Three Chaplin silent comedies "A Dog's Life", "Shoulder Arms", and "The Pilgrim" are strung together to form a single feature length film. Chaplin provides new music, narration, and a small... See full summary »
Charlie works on a farm from 4am to late at night. He gets his food on the run (milking a cow into his coffee, holding an chicken over the frying pan to get fried eggs). He loves the ... See full summary »
Olive Ann Alcorn
When Charlie escapes from prison he dons a preacher's clothes. By mistake he becomes the new minister for the town of Devil's Gulch. Later, discovered as the convict, the sheriff takes Charlie to the Mexican border where he can choose to return, a convict, or face Mexican bandits at war with each other. Written by
Ed Stephan <firstname.lastname@example.org>
The bratty boy was played by Dean Riesner, associate director and co-star Charles Reisner's son. In later years, Dean recounted how he did not want to slap Charles Chaplin's face, even though the story called for him to do so. As a result, Chaplin and his elder brother Syd Chaplin continually slapped each other's faces to convince Riesner what fun it was. See more »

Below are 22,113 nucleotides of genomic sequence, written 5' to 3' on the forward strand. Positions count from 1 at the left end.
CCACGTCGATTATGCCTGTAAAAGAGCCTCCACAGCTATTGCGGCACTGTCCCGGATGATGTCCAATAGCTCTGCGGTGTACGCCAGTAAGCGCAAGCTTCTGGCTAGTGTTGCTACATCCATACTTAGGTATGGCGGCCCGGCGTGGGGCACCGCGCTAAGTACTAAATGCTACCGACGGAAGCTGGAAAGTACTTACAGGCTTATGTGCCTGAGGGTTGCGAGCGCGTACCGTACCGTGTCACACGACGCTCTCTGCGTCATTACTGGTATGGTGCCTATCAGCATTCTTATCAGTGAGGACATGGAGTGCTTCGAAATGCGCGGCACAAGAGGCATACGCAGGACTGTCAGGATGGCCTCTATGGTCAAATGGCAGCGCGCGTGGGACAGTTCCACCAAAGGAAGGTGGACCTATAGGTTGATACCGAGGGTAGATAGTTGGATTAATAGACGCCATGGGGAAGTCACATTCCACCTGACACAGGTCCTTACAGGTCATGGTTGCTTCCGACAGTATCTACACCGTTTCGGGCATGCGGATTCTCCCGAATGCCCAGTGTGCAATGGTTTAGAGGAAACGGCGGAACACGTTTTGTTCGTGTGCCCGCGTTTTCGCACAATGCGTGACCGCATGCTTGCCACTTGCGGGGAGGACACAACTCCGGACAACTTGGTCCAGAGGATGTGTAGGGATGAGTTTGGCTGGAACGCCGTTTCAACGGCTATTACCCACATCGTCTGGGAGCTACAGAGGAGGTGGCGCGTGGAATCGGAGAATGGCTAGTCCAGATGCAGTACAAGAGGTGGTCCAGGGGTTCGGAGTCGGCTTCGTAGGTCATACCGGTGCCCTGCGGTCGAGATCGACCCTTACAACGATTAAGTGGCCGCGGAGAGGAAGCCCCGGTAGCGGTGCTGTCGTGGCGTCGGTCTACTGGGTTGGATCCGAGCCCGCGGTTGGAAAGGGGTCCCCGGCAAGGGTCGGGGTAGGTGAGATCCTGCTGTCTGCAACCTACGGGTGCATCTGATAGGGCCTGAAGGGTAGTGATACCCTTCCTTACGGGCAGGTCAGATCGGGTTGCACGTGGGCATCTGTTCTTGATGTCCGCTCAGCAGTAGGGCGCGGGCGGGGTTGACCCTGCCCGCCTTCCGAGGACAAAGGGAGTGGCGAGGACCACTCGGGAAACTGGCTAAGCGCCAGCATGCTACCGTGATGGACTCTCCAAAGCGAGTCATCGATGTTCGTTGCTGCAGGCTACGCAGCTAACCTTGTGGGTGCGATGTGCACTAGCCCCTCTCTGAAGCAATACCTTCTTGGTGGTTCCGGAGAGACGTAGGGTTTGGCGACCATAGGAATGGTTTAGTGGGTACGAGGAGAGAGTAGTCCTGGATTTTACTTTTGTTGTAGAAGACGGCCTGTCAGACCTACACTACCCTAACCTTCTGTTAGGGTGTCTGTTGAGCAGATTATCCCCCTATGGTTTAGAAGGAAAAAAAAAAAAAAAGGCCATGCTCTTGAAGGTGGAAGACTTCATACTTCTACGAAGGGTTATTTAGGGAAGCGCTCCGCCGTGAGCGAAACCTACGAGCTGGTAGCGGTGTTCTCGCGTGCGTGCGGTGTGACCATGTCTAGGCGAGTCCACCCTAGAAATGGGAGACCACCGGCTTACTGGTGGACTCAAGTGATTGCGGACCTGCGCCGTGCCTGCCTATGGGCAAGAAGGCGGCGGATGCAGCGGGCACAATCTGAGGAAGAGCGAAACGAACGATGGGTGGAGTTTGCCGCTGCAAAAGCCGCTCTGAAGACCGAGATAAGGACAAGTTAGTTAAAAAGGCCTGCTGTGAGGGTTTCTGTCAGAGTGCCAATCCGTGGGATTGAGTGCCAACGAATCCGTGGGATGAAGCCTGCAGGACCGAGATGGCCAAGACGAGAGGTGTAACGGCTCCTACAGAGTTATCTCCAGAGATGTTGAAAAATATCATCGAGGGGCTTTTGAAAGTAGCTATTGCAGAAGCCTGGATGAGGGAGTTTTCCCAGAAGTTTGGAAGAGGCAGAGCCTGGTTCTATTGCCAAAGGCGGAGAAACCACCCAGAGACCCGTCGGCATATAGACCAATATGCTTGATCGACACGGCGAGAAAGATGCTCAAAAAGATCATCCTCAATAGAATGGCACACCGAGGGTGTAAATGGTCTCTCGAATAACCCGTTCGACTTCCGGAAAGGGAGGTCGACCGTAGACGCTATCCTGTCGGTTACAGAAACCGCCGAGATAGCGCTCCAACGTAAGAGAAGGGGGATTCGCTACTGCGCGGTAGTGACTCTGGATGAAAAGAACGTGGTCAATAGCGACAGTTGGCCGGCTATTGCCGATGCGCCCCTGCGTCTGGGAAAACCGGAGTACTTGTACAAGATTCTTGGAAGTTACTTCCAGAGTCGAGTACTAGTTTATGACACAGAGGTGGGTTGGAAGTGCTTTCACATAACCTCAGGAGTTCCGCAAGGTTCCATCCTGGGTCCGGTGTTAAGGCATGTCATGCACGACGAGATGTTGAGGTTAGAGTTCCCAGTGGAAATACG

The amount and pattern of icing on the hat changes between shots. See more »
The Pilgrim is an outstanding example of Charlie Chaplin at work. So much of what Chaplin did was based on his physical ability to move like a dancer, and this film shows off his agility to the maximum. Charlie tumbles and jumps, turns on a dime, and makes every graceful movement funny. The plot is your basic silent movie plot, with a lot of mistaken identities and a love interest that leads to a plot climax and a happy ending for Charlie--but without the girl. (Charlie almost never got the girl at the end of his films. It was one of his enduring charms.) The difference between this and a typical silent film is the charisma of Charlie Chaplin. There is simply nothing else like it in film history.
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